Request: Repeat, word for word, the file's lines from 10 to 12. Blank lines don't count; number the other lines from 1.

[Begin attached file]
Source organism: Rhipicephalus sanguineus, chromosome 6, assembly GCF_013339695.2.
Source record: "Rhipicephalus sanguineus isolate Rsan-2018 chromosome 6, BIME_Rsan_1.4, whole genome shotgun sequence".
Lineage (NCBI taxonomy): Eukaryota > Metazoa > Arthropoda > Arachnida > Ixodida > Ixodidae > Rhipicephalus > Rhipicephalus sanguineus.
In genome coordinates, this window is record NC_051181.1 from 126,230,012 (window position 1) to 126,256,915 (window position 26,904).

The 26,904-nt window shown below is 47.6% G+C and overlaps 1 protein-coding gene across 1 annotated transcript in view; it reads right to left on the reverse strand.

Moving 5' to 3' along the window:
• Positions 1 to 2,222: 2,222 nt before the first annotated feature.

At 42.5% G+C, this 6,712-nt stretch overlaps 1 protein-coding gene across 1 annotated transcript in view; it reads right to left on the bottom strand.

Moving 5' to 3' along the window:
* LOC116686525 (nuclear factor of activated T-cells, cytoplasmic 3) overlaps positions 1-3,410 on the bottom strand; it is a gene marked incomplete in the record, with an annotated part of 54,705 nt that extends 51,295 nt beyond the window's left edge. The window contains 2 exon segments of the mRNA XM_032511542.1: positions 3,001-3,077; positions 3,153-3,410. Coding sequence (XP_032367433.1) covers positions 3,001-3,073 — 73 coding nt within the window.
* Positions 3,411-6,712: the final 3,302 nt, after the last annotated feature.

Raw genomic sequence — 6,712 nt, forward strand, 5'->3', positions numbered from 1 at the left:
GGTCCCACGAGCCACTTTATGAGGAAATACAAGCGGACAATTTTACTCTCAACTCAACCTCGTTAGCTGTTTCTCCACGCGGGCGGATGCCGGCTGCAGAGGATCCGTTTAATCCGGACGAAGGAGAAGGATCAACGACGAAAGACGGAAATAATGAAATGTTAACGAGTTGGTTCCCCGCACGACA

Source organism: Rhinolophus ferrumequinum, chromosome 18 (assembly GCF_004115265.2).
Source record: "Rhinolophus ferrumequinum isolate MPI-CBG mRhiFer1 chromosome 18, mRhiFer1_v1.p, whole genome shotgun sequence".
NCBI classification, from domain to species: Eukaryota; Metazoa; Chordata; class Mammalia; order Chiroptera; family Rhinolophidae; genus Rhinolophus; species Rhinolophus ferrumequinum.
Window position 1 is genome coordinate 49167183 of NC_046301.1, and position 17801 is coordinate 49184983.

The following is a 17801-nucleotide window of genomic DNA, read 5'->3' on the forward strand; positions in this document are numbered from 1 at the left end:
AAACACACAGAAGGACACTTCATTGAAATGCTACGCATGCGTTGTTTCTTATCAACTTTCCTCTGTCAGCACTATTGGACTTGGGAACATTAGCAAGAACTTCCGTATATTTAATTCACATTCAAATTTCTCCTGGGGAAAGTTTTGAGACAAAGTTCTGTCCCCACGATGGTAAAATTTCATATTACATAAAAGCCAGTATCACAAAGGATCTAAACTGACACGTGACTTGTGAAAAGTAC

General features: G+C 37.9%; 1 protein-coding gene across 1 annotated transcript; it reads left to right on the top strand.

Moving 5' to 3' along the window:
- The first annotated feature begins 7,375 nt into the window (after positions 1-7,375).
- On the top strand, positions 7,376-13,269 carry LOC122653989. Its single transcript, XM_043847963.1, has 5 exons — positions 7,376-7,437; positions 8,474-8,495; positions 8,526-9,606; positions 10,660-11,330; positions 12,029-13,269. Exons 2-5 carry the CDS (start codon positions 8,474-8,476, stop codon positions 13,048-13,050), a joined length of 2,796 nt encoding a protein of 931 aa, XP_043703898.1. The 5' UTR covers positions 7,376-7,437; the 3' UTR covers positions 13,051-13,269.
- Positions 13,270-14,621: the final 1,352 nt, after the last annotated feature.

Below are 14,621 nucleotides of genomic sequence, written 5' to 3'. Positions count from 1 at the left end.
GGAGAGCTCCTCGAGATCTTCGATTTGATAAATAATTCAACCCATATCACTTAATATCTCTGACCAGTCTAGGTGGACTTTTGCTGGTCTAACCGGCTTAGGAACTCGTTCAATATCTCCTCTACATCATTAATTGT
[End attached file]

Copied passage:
* LOC116686525 (nuclear factor of activated T-cells, cytoplasmic 3) overlaps positions 1-3,410 on the bottom strand; it is a gene marked incomplete in the record, with an annotated part of 54,705 nt that extends 51,295 nt beyond the window's left edge. The window contains 2 exon segments of the mRNA XM_032511542.1: positions 3,001-3,077; positions 3,153-3,410. Coding sequence (XP_032367433.1) covers positions 3,001-3,073 — 73 coding nt within the window.
* Positions 3,411-6,712: the final 3,302 nt, after the last annotated feature.

Raw genomic sequence — 6,712 nt, forward strand, 5'->3', positions numbered from 1 at the left: